Classic Rock Review

The home of old record and bootleg reviews…

Jeff Beck: You Had It Coming (2001)


What a strange cultural event. Well, I mean, we knew we had it coming, but we never knew it would come out so quick. Who Else! was Beck’s last proper studio album in as much as ten years (the ridiculous stunt of Crazy Legs certainly doesn’t count), and now Jeff goes ahead and releases his next offering with less than a two-year interval. The last time he had such a small interval, of course, was with the sequence of Blow By Blow and Wired, and it’s no surprise: just like those two albums were basically a continuation of each other, expanding on the same vibe of jazz-fusion, Beck’s two latest albums also expand on the same topic – Jeff’s obsession with Nineties’ technologies, trip-hop and techno rhythms, which he uses as the basis for some pretty innovative guitarwork.

You can’t help feeling that You Had It Coming is still a rushed album, though. For one thing, it is almost astoundingly short – ten numbers that end in thirty-six minutes, something more suitable for an EP format today. Moreover, in comparison with the last album, this one is blatantly underarranged. Basically, the only thing that is audible here is Jeff’s guitar (sometimes with overdubs, more often not) and the loud crashing drum machines (the beat is always processed – there’s not even a single drummer in the credits). There are a few synths scattered around, but not on a single track do they appear to be prominent; the only prominent synths are those through which Beck plugs in his devilish instrument. No vocals, as usual, save for a weird cover of ‘Rollin’ And Tumblin’ and a few moans and groans on other tracks, provided by a certain Imogen Heap.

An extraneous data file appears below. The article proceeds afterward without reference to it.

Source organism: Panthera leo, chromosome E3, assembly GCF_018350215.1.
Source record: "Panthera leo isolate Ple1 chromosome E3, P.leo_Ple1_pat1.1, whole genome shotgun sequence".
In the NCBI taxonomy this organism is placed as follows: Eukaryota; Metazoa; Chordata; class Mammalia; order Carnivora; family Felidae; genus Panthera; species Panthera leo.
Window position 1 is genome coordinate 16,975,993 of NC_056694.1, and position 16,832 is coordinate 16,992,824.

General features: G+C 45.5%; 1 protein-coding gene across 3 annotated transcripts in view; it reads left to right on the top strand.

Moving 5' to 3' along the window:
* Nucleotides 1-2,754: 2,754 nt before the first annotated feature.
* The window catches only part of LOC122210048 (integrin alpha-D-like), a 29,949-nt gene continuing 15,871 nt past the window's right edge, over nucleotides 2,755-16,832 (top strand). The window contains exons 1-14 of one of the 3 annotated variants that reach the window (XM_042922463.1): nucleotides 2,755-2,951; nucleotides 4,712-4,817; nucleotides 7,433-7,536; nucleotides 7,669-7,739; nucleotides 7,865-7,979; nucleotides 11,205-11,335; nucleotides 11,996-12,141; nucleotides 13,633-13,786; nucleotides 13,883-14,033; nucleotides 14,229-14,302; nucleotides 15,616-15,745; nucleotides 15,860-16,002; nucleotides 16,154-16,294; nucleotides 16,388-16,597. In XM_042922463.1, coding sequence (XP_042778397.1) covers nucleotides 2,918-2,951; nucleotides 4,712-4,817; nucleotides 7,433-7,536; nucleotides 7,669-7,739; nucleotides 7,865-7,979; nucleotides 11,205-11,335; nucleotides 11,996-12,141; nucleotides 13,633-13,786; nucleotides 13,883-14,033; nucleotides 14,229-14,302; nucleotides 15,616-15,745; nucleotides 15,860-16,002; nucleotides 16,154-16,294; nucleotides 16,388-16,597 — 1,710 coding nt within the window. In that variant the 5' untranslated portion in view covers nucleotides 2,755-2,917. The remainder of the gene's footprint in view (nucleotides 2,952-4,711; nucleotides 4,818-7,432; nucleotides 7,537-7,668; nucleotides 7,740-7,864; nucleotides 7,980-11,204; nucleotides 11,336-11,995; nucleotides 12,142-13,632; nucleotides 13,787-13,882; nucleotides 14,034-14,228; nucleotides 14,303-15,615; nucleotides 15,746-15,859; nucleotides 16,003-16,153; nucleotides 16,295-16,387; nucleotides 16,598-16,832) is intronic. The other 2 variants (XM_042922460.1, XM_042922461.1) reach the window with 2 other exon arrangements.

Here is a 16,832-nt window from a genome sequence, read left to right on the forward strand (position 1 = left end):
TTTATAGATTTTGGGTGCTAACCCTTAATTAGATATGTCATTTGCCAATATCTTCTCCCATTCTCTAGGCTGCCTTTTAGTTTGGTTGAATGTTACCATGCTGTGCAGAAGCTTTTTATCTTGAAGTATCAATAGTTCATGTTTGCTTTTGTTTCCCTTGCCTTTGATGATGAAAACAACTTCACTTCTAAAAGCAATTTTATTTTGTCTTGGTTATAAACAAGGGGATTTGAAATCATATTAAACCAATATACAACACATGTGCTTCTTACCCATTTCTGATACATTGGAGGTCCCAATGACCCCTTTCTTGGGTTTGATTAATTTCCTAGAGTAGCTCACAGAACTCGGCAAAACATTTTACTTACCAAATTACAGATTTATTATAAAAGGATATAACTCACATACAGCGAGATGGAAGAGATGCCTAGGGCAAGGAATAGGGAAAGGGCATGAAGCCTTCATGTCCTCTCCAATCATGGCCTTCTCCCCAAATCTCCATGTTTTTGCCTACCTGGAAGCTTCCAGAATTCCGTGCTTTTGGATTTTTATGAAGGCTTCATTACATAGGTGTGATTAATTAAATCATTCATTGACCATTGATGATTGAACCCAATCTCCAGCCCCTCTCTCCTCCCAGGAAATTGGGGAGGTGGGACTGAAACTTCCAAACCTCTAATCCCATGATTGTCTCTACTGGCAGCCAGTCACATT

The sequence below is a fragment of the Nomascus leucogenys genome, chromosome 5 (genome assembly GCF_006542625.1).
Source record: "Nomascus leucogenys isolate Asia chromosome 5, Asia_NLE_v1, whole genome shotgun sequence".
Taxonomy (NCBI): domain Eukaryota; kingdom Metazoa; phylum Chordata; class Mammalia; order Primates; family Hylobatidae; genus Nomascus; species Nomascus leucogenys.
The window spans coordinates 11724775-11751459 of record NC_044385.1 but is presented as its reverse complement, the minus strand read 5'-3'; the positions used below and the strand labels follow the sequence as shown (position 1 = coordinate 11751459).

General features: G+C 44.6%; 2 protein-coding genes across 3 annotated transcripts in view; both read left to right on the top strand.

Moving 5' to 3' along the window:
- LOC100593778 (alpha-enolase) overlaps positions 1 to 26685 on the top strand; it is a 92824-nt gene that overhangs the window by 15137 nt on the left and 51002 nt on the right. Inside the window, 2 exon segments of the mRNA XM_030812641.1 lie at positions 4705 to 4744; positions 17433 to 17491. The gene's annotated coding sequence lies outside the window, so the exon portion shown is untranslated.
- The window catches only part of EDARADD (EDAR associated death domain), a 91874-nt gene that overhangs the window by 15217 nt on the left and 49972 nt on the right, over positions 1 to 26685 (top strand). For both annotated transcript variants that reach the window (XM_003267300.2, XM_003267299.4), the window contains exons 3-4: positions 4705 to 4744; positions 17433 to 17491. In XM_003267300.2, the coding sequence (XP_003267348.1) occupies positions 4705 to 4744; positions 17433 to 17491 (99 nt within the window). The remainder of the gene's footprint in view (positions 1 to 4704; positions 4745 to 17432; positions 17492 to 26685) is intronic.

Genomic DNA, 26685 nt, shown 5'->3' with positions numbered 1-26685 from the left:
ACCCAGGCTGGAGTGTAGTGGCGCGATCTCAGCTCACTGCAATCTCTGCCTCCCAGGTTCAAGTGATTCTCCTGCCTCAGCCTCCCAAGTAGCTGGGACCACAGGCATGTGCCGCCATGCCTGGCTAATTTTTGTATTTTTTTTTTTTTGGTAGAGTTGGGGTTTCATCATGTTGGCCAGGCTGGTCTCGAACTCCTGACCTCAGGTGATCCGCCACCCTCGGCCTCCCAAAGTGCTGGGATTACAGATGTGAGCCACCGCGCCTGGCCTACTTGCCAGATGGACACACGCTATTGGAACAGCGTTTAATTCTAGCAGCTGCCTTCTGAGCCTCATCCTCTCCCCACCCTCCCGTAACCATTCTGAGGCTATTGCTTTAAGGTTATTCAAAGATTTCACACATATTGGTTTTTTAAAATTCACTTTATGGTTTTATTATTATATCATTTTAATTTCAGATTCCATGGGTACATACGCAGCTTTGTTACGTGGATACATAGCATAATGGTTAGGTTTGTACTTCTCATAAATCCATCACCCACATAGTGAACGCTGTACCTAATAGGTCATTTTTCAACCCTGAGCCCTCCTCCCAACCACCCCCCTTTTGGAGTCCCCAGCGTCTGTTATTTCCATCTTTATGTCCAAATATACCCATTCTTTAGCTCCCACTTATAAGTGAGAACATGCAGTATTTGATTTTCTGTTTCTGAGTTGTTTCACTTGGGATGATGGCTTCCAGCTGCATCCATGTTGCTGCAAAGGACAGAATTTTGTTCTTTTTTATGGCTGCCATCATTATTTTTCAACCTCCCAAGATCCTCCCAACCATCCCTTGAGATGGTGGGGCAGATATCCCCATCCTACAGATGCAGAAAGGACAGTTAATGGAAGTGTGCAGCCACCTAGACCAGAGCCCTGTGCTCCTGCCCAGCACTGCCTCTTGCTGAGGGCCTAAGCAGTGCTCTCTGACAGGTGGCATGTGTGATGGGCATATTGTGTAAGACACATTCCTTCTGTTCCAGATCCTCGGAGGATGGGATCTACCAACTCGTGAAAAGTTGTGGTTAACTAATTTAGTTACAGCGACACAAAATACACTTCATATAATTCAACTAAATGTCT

Amazingly, it all works, and it works far, far better than on the preceding album. The main thing is: Jeff isn’t overshadowed by any friggin’ keyboard players. No Jan Hammer, no Tony Hymas, nobody. Just Jeff and his guitar. And he does deliver the goods – for the most part, he eschews the usual finger-flashing soloing (which still steps through in a couple of places, though) in favour of blazing, screeching, rip-roaring, metallic riffage and occasional “jazz-hop” flourishes… er, I don’t even have the proper word to describe what the heck the man is doing here. The result is – a set of energetic, furious instrumental tracks that are mostly memorable and certainly prompt you to action, plus a wild, unparalleled sound that few people have dared to explore. That dreary picture on the cover, with scorched hands and all, is very appropriate – the sound is so dry and scorching it makes me wanna haul out that bottle of Coke from the fridge.